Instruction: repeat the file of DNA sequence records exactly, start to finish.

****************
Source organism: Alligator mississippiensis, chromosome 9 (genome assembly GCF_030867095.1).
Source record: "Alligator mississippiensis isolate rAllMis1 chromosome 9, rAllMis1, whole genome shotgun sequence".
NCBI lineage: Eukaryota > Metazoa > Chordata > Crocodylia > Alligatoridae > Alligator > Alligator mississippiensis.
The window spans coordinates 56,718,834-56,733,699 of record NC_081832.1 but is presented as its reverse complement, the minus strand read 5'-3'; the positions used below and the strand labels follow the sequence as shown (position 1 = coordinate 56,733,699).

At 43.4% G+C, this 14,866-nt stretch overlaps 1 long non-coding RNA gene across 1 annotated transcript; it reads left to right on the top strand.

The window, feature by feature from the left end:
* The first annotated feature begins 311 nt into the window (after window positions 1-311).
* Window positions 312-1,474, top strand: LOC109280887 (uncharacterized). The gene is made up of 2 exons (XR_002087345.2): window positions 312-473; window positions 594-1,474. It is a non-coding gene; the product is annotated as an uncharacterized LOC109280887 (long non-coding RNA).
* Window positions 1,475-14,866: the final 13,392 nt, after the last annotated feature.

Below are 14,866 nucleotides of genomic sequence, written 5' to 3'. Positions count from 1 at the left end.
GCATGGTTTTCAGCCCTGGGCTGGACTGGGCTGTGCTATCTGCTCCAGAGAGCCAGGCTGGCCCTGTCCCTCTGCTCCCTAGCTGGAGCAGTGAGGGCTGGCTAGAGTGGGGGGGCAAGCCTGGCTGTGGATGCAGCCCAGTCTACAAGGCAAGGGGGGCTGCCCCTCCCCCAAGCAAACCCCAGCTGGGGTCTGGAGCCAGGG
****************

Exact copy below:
Source organism: Alligator mississippiensis, chromosome 9 (genome assembly GCF_030867095.1).
Source record: "Alligator mississippiensis isolate rAllMis1 chromosome 9, rAllMis1, whole genome shotgun sequence".
NCBI lineage: Eukaryota > Metazoa > Chordata > Crocodylia > Alligatoridae > Alligator > Alligator mississippiensis.
The window spans coordinates 56,718,834-56,733,699 of record NC_081832.1 but is presented as its reverse complement, the minus strand read 5'-3'; the positions used below and the strand labels follow the sequence as shown (position 1 = coordinate 56,733,699).

At 43.4% G+C, this 14,866-nt stretch overlaps 1 long non-coding RNA gene across 1 annotated transcript; it reads left to right on the top strand.

The window, feature by feature from the left end:
* The first annotated feature begins 311 nt into the window (after window positions 1-311).
* Window positions 312-1,474, top strand: LOC109280887 (uncharacterized). The gene is made up of 2 exons (XR_002087345.2): window positions 312-473; window positions 594-1,474. It is a non-coding gene; the product is annotated as an uncharacterized LOC109280887 (long non-coding RNA).
* Window positions 1,475-14,866: the final 13,392 nt, after the last annotated feature.

Below are 14,866 nucleotides of genomic sequence, written 5' to 3'. Positions count from 1 at the left end.
GCATGGTTTTCAGCCCTGGGCTGGACTGGGCTGTGCTATCTGCTCCAGAGAGCCAGGCTGGCCCTGTCCCTCTGCTCCCTAGCTGGAGCAGTGAGGGCTGGCTAGAGTGGGGGGGCAAGCCTGGCTGTGGATGCAGCCCAGTCTACAAGGCAAGGGGGGCTGCCCCTCCCCCAAGCAAACCCCAGCTGGGGTCTGGAGCCAGGG